We first note that Suro involved a situation in which an officer was discharged from service altogether rather than being reassigned to different duties as in the instant case. Thus, we need not address whether the holding in Suro is correct. Instead, we are faced with the question whether any property interest exists in an officer's assignment to flight duty. We conclude that Wilson has no property interest in his duty assignment.
As the District Court properly noted, the Supreme Court has stated that " [t]o have a property interest in a benefit, a person clearly must have more than an abstract need or desire for it. He must have more than a unilateral expectation of it. He must, instead, have a legitimate claim of entitlement to it." Board of Regents v. Roth, 408 U.S. 564, 577, 92 S. Ct. 2701, 2709, 33 L. Ed. 2d 548 (1972). The Court further observed in Perry v. Sindermann, 408 U.S. 593, 601, 92 S. Ct. 2694, 2699, 33 L. Ed. 2d 570 (1972), a companion case to Roth, that " [a] person's interest in a benefit is a 'property' interest for due process purposes if there are such rules or mutually explicit understandings that support his claim of entitlement to the benefit and that he may invoke at a hearing." Wilson has not directed us to any statute, regulation, or other source that would establish any claim of entitlement on his part to assignment to flight duties. Wilson's assignment to flight duties created absolutely no entitlement to continued assignment to those duties. Thus, while Wilson may have an earnest wish to retain his flying assignment, he has no property interest in that assignment that would require a hearing before he could be reassigned.
Since we have concluded that Wilson has no property interest in his assignment to a flying job, we are left with nothing more to review than Wilson's current duty assignment. Traditional notions of judicial restraint and of the separation of powers require this Court to refrain from interfering in matters such as military duty assignments, both because of our lack of expertise in those areas and because responsibility for such matters is explicitly delegated to the other two coordinate branches of our national government. As the Supreme Court indicated in Orloff v. Willoughby, 345 U.S. 83, 93-94, 73 S. Ct. 534, 539-40, 97 L. Ed. 842 (1953):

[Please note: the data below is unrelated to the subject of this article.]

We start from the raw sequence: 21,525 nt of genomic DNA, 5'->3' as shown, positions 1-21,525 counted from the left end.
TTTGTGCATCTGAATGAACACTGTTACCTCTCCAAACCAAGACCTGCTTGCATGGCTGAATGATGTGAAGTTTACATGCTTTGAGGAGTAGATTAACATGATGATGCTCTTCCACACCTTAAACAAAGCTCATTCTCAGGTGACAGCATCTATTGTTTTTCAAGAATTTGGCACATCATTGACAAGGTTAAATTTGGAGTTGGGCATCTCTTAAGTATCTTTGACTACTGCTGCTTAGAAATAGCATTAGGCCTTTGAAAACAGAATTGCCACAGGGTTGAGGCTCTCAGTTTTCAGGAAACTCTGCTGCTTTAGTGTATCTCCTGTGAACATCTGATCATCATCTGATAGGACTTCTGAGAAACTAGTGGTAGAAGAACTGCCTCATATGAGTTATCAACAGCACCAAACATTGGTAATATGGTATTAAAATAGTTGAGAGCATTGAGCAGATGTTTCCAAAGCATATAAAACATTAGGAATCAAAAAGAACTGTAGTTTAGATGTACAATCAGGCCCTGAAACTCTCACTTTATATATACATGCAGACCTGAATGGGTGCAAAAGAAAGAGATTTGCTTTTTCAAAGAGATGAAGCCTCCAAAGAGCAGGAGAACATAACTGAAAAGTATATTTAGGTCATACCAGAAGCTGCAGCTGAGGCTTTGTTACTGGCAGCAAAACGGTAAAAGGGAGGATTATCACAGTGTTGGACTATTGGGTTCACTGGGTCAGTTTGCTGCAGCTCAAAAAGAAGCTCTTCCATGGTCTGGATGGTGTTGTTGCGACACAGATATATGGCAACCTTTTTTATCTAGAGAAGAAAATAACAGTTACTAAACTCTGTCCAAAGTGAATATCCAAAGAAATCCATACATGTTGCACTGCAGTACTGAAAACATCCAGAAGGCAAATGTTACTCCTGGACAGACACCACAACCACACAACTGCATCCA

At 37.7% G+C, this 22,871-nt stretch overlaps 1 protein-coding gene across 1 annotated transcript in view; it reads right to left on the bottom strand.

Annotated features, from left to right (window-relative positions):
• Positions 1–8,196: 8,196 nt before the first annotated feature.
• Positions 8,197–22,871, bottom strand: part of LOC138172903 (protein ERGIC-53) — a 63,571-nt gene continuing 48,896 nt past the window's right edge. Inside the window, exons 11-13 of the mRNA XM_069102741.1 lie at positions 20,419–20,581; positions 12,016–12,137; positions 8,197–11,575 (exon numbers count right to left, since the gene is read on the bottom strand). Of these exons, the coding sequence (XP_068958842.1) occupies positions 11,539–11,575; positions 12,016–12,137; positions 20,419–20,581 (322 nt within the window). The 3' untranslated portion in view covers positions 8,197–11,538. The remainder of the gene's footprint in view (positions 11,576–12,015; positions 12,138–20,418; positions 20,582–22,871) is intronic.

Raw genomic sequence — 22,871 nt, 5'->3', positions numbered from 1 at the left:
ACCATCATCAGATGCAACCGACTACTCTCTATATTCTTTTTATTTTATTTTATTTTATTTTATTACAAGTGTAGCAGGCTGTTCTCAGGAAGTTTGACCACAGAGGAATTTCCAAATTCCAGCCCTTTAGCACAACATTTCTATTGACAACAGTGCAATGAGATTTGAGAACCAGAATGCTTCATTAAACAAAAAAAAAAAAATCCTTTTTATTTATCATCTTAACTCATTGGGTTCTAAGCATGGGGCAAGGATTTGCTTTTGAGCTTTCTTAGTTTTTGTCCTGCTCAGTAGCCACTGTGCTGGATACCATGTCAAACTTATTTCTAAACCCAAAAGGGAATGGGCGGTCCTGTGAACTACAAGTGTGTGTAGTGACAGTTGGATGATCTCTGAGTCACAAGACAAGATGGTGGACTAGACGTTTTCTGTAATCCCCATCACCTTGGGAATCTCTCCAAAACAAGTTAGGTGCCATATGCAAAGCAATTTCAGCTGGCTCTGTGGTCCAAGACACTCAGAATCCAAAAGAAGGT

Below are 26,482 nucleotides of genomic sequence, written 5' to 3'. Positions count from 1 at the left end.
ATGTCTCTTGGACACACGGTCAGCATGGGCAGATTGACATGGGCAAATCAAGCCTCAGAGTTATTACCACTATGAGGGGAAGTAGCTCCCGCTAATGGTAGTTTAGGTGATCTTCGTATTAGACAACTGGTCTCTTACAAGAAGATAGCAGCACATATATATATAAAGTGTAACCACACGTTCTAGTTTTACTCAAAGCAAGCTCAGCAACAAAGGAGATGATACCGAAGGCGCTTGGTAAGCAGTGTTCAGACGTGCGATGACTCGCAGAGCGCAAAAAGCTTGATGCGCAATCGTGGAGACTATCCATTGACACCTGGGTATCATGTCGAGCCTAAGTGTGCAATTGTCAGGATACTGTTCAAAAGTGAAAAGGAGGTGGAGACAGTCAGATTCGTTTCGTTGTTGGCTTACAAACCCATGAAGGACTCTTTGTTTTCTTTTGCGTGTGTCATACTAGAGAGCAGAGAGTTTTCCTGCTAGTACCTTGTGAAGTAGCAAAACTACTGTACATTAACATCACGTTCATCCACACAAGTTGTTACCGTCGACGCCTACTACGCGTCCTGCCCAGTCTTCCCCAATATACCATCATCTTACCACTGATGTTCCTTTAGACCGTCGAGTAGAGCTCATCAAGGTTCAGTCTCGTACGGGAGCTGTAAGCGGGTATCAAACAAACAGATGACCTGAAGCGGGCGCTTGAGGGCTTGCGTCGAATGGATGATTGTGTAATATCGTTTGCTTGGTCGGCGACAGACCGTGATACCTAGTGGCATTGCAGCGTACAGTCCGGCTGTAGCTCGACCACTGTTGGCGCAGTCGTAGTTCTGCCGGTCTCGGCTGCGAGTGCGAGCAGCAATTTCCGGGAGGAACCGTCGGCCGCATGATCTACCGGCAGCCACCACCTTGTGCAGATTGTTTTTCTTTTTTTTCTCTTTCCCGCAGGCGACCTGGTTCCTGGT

We know that from top to bottom of the Army the complaint is often made, and sometimes with justification, that there is discrimination, favoritism or other objectionable handling of men. But judges are not given the task of running the Army. The responsibility for setting up channels through which such grievances can be considered and fairly settled rests upon the Congress and upon the President of the United States and his subordinates.... Orderly government requires that the judiciary be as scrupulous not to interfere with legitimate Army matters as the Army must be scrupulous not to intervene in judicial matters. While the courts have found occasion to determine whether one has been lawfully inducted and is therefore within the jurisdiction of the Army and subject to its orders, we have found no case where this Court has assumed to revise duty orders as to one lawfully in the service.
We find these views entirely apposite in the present case. Viewing Wilson's allegations in the light most favorable to him, we conclude that he has not presented a reviewable claim and "is not entitled to recover under any discernible circumstances." Bellflower v. Pennise, 548 F.2d 776, 777 (8th Cir. 1977) (citations omitted). We therefore affirm the order of the District Court granting summary judgment in favor of the defendants and dismissing Wilson's claim.
The Honorable Edward L. Filippine, United States District Judge for the Eastern District of Missouri
Subsection g of paragraph 1-3 provides that " [d]isqualification for aviation service [flying status] is an administrative action designed to remove an officer from aviation service for cause. It is not disciplinary action.... A member is disqualified for aviation service when found medically or professionally unqualified to perform aviation service according to this regulation." AFR 35-13, p 1-3.g